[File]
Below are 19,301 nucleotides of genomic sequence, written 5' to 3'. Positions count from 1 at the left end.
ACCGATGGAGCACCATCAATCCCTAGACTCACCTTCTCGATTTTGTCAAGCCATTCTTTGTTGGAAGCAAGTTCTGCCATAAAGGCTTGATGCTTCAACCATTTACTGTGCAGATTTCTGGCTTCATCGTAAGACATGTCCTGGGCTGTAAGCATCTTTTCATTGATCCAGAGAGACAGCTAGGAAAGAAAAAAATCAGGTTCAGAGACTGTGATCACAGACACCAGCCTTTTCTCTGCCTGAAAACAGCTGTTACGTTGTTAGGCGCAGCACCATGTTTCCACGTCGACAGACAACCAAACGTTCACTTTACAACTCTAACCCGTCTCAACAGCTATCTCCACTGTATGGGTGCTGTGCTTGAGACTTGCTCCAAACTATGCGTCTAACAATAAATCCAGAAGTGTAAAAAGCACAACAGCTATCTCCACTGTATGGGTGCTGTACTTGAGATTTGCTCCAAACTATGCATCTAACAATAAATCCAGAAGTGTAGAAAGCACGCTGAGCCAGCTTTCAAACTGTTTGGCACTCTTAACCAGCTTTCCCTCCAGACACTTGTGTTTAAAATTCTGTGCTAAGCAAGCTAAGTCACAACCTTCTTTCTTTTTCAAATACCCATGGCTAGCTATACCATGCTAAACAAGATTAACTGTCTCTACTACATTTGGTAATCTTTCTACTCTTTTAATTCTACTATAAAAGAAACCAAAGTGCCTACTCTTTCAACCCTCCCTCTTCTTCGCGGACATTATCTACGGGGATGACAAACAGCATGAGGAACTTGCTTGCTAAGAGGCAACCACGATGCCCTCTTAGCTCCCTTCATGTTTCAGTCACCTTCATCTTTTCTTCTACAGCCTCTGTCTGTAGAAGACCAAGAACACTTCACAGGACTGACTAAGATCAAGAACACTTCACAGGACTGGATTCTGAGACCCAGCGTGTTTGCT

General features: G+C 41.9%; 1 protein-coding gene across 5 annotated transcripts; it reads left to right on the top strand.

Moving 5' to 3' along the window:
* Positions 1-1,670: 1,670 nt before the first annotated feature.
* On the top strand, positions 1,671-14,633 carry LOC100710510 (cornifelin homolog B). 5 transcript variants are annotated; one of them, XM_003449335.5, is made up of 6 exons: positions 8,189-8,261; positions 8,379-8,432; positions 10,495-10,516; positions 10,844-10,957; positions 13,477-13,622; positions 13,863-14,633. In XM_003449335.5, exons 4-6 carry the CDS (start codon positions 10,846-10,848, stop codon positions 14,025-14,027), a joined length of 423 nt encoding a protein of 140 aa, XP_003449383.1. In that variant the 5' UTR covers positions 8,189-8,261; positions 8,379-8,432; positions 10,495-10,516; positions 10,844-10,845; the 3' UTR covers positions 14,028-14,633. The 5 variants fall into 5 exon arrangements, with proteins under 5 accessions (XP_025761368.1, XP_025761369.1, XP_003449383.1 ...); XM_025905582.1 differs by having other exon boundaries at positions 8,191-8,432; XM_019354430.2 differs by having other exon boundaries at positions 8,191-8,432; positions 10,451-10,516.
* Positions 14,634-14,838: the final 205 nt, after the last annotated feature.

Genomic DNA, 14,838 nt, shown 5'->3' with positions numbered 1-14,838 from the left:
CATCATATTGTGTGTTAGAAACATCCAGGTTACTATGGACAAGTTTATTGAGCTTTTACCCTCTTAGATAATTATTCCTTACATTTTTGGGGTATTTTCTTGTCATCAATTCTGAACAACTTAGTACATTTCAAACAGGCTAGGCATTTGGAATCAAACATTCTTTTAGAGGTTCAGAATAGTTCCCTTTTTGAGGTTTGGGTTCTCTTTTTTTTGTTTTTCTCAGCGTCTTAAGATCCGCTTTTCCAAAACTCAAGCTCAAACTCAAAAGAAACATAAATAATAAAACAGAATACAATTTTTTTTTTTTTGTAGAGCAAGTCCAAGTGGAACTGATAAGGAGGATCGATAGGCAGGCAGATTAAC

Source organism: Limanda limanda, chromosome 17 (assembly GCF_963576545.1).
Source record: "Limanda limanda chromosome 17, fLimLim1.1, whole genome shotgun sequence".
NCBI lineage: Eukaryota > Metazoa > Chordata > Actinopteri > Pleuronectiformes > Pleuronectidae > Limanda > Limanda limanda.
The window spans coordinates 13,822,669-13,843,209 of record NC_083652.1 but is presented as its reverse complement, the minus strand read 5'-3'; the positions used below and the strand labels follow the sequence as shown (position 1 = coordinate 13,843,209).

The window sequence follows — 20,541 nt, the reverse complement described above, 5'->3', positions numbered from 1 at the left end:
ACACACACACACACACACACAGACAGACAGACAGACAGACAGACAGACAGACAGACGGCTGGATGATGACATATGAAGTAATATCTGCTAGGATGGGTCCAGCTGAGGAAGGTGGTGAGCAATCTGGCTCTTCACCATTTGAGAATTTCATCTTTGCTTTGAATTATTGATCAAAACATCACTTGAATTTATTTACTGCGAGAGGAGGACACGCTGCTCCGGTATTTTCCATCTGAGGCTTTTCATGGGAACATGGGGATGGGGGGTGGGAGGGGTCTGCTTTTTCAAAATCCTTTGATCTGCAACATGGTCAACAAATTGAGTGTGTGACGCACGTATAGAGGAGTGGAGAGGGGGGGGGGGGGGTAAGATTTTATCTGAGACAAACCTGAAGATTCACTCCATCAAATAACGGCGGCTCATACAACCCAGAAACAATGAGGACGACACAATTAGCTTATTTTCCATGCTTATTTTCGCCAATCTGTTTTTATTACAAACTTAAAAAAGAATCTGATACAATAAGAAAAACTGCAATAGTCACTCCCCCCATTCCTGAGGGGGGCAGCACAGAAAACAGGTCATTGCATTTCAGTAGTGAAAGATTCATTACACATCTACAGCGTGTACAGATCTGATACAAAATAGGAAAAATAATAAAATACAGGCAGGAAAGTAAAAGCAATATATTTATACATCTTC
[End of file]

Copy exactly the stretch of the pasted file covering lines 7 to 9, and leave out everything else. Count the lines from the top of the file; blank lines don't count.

* Positions 14,634-14,838: the final 205 nt, after the last annotated feature.

Genomic DNA, 14,838 nt, shown 5'->3' with positions numbered 1-14,838 from the left:
CATCATATTGTGTGTTAGAAACATCCAGGTTACTATGGACAAGTTTATTGAGCTTTTACCCTCTTAGATAATTATTCCTTACATTTTTGGGGTATTTTCTTGTCATCAATTCTGAACAACTTAGTACATTTCAAACAGGCTAGGCATTTGGAATCAAACATTCTTTTAGAGGTTCAGAATAGTTCCCTTTTTGAGGTTTGGGTTCTCTTTTTTTTGTTTTTCTCAGCGTCTTAAGATCCGCTTTTCCAAAACTCAAGCTCAAACTCAAAAGAAACATAAATAATAAAACAGAATACAATTTTTTTTTTTTTGTAGAGCAAGTCCAAGTGGAACTGATAAGGAGGATCGATAGGCAGGCAGATTAAC